India and Japan are set to sign a historic civil nuclear cooperation deal during Prime Minister Narendra Modi’s two-day visit here this week, a move that will boost bilateral economic and security ties and facilitate leading US-based players to set up atomic plants in India.
The two countries had reached a broad agreement for cooperation in civil nuclear energy sector during Japanese Prime Minister Shinzo Abe’s visit to India in December last year, but the deal was yet to be signed as some issues were yet to be worked out.
Modi and Abe are set to sign the deal on Friday, Japanese Yomiuri Shimbun newspaper reported today. The deal would allow Japan to export nuclear technology to India, making it the first non-NPT signatory to have such a deal with Tokyo. It would also cement the bilateral economic and security ties as the two countries warm up to counter an assertive China.
There was political resistance in Japan – the only country to suffer atomic bombings during World War II – against a nuclear deal with India, particularly after the disaster at the Fukushima Nuclear Power Plant in 2011. Japan is a major player in the nuclear energy market and an atomic deal with it will make it easier for US-based nuclear plant makers Westinghouse Electric Corporation and GE Energy Inc to set up atomic plants in India as both these conglomerates have Japanese investments.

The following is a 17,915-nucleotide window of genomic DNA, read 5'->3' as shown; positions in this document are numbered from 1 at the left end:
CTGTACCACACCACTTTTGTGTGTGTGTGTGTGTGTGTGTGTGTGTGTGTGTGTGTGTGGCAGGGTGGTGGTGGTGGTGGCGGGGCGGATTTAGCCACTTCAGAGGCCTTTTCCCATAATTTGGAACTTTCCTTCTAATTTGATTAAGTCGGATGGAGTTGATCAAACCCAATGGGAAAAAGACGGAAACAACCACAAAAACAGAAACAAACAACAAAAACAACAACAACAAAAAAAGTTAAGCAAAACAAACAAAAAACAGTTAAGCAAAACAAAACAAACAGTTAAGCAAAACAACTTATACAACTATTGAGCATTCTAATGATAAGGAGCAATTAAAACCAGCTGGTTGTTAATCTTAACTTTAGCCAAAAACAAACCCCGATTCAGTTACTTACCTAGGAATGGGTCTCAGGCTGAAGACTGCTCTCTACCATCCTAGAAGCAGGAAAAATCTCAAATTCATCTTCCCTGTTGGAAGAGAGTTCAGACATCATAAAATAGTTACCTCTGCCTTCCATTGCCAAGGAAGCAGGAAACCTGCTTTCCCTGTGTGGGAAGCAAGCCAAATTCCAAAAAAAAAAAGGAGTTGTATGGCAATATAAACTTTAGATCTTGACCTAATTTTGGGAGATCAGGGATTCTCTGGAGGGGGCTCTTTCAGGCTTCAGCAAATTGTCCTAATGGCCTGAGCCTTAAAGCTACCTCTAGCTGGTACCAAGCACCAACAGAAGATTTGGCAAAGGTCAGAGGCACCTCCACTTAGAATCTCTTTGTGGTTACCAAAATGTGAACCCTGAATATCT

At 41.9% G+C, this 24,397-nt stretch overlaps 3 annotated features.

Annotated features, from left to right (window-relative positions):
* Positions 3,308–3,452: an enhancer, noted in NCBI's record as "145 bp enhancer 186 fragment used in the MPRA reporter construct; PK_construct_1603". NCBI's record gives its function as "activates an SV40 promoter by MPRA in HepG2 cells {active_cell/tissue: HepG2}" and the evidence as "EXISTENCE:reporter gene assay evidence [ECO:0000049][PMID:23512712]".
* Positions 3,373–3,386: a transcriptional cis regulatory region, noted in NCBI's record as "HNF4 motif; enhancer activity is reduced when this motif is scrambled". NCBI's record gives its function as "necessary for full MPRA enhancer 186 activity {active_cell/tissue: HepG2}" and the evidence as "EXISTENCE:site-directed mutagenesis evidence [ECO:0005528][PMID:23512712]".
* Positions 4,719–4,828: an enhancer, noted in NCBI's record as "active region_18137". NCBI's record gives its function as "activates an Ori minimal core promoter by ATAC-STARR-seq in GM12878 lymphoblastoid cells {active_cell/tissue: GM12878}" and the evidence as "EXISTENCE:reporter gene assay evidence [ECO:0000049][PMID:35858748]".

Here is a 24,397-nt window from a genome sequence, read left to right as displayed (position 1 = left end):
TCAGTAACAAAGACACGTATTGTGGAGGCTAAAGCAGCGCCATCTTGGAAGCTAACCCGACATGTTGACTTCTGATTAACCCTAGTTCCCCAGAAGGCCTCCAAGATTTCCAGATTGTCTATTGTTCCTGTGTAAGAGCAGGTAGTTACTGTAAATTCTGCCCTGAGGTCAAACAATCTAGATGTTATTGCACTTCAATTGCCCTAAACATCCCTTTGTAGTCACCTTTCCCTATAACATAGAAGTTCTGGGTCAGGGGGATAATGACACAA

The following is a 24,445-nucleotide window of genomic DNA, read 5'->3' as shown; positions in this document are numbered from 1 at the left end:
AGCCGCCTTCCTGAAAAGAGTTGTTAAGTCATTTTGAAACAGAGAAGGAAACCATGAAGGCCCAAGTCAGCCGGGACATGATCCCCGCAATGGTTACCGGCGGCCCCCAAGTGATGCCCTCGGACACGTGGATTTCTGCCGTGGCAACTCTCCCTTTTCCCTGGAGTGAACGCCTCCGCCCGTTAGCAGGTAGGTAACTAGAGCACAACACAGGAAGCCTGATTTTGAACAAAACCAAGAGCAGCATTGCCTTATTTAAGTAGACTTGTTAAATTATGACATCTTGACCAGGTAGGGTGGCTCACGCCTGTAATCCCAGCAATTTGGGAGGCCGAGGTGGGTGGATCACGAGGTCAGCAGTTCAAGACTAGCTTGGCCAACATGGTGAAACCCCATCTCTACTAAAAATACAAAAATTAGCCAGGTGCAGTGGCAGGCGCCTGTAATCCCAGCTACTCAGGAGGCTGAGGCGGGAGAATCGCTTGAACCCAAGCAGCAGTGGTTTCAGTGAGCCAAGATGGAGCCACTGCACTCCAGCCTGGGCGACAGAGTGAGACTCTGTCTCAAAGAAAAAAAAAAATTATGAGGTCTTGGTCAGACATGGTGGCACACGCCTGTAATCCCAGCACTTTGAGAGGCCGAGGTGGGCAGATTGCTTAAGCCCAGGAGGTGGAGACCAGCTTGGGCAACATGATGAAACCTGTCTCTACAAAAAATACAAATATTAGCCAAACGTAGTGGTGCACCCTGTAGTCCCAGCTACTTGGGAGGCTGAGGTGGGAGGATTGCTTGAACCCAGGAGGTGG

According to the report, India and Japan are also likely to agree that if New Delhi conducts a nuclear test, the bilateral cooperation will stop. A delegation of Japanese parliamentarians had called on Modi on Thursday in New Delhi ahead of his visit from November 11. That day, Modi also pitched for strengthening bilateral cooperation in the field of disaster management and risk reduction.